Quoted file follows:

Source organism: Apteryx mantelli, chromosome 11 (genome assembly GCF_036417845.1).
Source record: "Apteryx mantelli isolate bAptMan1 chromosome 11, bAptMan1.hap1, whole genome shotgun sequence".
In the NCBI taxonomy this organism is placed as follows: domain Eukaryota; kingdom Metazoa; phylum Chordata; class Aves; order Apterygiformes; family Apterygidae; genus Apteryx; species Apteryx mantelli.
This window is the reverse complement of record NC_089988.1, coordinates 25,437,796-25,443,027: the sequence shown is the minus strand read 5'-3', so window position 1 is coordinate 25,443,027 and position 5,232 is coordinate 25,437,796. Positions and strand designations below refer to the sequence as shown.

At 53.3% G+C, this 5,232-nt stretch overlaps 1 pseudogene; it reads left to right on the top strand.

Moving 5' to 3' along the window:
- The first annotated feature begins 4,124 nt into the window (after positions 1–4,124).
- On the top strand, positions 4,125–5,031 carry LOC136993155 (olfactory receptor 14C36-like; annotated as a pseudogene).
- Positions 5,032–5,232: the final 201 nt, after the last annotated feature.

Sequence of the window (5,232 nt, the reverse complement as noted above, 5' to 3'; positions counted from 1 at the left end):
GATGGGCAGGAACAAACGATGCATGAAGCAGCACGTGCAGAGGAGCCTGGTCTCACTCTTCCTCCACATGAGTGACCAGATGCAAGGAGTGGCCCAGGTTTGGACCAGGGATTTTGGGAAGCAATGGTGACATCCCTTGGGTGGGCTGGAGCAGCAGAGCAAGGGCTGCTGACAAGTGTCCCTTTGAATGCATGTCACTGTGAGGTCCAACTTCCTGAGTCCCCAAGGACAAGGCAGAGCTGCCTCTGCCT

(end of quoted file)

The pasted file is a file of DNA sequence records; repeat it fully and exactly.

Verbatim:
Source organism: Apteryx mantelli, chromosome 11 (genome assembly GCF_036417845.1).
Source record: "Apteryx mantelli isolate bAptMan1 chromosome 11, bAptMan1.hap1, whole genome shotgun sequence".
In the NCBI taxonomy this organism is placed as follows: domain Eukaryota; kingdom Metazoa; phylum Chordata; class Aves; order Apterygiformes; family Apterygidae; genus Apteryx; species Apteryx mantelli.
This window is the reverse complement of record NC_089988.1, coordinates 25,437,796-25,443,027: the sequence shown is the minus strand read 5'-3', so window position 1 is coordinate 25,443,027 and position 5,232 is coordinate 25,437,796. Positions and strand designations below refer to the sequence as shown.

At 53.3% G+C, this 5,232-nt stretch overlaps 1 pseudogene; it reads left to right on the top strand.

Moving 5' to 3' along the window:
- The first annotated feature begins 4,124 nt into the window (after positions 1–4,124).
- On the top strand, positions 4,125–5,031 carry LOC136993155 (olfactory receptor 14C36-like; annotated as a pseudogene).
- Positions 5,032–5,232: the final 201 nt, after the last annotated feature.

Sequence of the window (5,232 nt, the reverse complement as noted above, 5' to 3'; positions counted from 1 at the left end):
GATGGGCAGGAACAAACGATGCATGAAGCAGCACGTGCAGAGGAGCCTGGTCTCACTCTTCCTCCACATGAGTGACCAGATGCAAGGAGTGGCCCAGGTTTGGACCAGGGATTTTGGGAAGCAATGGTGACATCCCTTGGGTGGGCTGGAGCAGCAGAGCAAGGGCTGCTGACAAGTGTCCCTTTGAATGCATGTCACTGTGAGGTCCAACTTCCTGAGTCCCCAAGGACAAGGCAGAGCTGCCTCTGCCT